|485 The church of Antioch is said to have paid particular attention to literary and historical studies, a point which became apparent as early as the time of Bishop Theophilus. Through all its phases, from Ignatius onward, it was always anti-docetic; it aimed to preserve at all costs the humanity of the Christ; and there were times, apparently, when it may have drifted in the Ebionite or adoptionist direction. In this kind of theology the divine power which is recognized as existing in Christ is rather sharply distinguished from the man Jesus; in the time of Zenobia, Paul had attempted to combine a christology of this sort with a Logos theology; the Logos dwelt in the man Jesus 'as a quality'. Lucian seems to have originated the thought that the disjunction might be placed at a higher stage. The Logos might be less closely identified with the eternal deity; he might be a created being. The Logos theology, from Justin to Dionysius, had always tended to suggest that the Word had not existed absolutely from all eternity.
He was an angel or a spirit, though such words were not used, or at any rate not in serious theological debate; he was an emanation like the Persian primal man; he was the Son of God, and might be worshipped as God; but he was not God; not God identically. It had a certain resemblance to older modes of thought; for nobody had analysed at the beginning of Christian history the exact philosophical implications of such terms as Holy Spirit or Son of God.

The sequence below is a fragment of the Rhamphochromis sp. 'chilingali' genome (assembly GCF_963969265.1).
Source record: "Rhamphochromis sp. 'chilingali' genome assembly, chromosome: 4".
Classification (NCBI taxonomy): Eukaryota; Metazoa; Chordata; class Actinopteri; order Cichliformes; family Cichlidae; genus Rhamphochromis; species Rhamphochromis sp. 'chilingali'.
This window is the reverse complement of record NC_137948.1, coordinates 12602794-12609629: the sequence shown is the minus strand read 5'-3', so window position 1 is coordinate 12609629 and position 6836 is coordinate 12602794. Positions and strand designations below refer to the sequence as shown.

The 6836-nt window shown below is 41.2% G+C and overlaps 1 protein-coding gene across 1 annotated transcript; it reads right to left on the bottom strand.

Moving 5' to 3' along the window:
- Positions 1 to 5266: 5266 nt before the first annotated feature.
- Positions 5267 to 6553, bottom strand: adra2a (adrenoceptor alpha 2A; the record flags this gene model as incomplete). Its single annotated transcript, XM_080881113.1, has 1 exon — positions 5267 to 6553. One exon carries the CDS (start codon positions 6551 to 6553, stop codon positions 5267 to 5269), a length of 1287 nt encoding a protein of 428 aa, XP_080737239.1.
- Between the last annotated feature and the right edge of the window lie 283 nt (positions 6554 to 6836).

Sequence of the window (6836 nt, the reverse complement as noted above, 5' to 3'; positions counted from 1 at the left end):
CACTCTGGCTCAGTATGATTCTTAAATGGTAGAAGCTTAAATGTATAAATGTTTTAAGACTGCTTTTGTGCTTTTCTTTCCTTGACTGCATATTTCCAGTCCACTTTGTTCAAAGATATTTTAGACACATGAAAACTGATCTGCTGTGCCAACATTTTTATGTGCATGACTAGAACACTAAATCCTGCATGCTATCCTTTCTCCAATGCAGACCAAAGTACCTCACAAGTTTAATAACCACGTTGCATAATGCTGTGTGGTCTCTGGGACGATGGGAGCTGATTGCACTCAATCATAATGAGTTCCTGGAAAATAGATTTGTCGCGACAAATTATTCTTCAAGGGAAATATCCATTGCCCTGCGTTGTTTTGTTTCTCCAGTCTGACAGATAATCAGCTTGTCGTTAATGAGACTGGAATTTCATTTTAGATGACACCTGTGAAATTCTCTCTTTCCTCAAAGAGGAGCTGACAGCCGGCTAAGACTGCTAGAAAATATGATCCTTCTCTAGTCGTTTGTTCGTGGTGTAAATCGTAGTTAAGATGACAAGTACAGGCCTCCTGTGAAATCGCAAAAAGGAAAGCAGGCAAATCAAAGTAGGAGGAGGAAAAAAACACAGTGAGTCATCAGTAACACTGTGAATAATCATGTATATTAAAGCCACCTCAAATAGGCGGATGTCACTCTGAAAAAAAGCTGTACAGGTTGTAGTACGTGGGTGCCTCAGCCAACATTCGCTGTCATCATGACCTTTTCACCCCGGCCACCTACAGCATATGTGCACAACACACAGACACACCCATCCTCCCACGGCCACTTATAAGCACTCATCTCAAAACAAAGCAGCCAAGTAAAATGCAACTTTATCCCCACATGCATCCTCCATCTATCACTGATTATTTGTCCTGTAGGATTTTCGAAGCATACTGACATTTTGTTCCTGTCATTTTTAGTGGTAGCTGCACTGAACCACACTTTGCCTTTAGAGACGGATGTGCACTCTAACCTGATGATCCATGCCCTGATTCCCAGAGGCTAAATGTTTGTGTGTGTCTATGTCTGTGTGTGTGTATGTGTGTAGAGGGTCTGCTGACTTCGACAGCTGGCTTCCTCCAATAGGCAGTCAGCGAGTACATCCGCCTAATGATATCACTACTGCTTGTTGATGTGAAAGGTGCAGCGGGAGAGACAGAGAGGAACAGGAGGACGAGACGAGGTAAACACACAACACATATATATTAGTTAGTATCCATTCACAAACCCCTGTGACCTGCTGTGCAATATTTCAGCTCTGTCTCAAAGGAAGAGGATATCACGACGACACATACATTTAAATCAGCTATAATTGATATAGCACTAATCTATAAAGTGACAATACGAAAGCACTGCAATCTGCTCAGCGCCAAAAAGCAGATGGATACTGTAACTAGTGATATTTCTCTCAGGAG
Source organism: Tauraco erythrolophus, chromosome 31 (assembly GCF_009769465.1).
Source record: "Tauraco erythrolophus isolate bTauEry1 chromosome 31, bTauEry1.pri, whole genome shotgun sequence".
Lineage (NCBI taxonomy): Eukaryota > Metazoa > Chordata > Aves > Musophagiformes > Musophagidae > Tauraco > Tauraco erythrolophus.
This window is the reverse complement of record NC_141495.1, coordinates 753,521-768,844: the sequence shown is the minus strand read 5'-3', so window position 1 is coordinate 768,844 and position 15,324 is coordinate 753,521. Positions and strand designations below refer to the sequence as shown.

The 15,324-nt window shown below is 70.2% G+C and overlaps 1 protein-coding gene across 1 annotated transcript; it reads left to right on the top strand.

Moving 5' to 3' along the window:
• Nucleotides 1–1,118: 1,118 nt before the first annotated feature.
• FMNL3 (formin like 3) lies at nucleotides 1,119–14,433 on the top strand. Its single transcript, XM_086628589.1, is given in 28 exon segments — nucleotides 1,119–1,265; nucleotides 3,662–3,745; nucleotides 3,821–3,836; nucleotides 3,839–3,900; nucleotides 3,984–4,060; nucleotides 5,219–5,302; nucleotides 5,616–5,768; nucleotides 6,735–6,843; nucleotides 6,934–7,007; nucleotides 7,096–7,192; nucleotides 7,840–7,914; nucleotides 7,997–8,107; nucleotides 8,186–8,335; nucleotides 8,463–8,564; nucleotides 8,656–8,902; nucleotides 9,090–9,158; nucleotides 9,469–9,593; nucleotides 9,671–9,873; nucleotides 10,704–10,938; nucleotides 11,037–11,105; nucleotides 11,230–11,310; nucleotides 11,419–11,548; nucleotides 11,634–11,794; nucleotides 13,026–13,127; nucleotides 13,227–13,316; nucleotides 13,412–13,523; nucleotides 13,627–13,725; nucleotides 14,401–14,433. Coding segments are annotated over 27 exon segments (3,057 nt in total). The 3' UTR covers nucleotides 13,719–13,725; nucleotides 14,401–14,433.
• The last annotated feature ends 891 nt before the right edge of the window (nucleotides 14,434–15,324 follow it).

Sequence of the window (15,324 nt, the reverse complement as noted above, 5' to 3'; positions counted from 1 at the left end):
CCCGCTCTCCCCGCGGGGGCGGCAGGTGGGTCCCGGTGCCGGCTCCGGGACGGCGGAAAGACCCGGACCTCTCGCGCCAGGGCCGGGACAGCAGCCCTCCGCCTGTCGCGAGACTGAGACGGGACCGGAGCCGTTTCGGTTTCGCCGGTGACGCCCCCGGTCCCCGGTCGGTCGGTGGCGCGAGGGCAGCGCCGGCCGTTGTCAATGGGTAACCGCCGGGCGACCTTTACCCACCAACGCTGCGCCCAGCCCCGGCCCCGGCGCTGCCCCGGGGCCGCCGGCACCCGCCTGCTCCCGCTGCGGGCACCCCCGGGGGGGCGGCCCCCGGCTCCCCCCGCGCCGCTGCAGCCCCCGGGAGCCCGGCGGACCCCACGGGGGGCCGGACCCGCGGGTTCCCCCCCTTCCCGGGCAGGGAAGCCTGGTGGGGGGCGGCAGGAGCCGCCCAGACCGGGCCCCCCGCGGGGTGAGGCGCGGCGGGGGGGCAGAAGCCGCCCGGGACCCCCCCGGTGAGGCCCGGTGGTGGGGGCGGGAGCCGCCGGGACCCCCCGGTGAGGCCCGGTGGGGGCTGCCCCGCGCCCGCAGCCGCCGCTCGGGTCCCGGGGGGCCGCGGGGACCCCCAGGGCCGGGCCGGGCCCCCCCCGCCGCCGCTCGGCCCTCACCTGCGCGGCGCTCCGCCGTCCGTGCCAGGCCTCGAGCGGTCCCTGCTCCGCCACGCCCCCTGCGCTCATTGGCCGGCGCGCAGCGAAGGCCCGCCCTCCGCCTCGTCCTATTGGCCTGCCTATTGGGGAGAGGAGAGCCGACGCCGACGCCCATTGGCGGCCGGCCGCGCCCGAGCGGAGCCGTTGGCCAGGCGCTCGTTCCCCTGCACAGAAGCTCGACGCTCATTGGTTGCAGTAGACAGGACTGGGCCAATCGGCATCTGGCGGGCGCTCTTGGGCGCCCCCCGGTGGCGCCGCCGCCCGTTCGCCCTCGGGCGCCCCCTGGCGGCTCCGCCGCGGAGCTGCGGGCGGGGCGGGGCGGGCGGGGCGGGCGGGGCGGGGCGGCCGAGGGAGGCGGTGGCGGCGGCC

The new philosophy of the Logos was taken up by Arius, a presbyter of Alexandria, and provided the principal bone of contention at the Council of Nicaea in 325. Alexander, the bishop of Alexandria, had excommunicated Arius; but his cause had been championed by certain bishops of the Antiochene school, such as Eusebius of Nicomedia. Eusebius the historian, who was now bishop of Caesarea, seems to have been reluctant to join the opposition. He was no philosopher, and occupied a conservative or moderating position. It was the first round in the great theological rivalry between the school of Alexandria and the school of Antioch. Arius argued with great intellectual dexterity in favour of the new theology; Athanasius, the deacon of Alexander, argued against him, explaining his bishop's point of view. Eusebius of Caesarea produced the old baptismal creed of his own church as a traditional formula on which all might agree. It was adopted, but was supplemented with stronger words which he only accepted with great reluctance.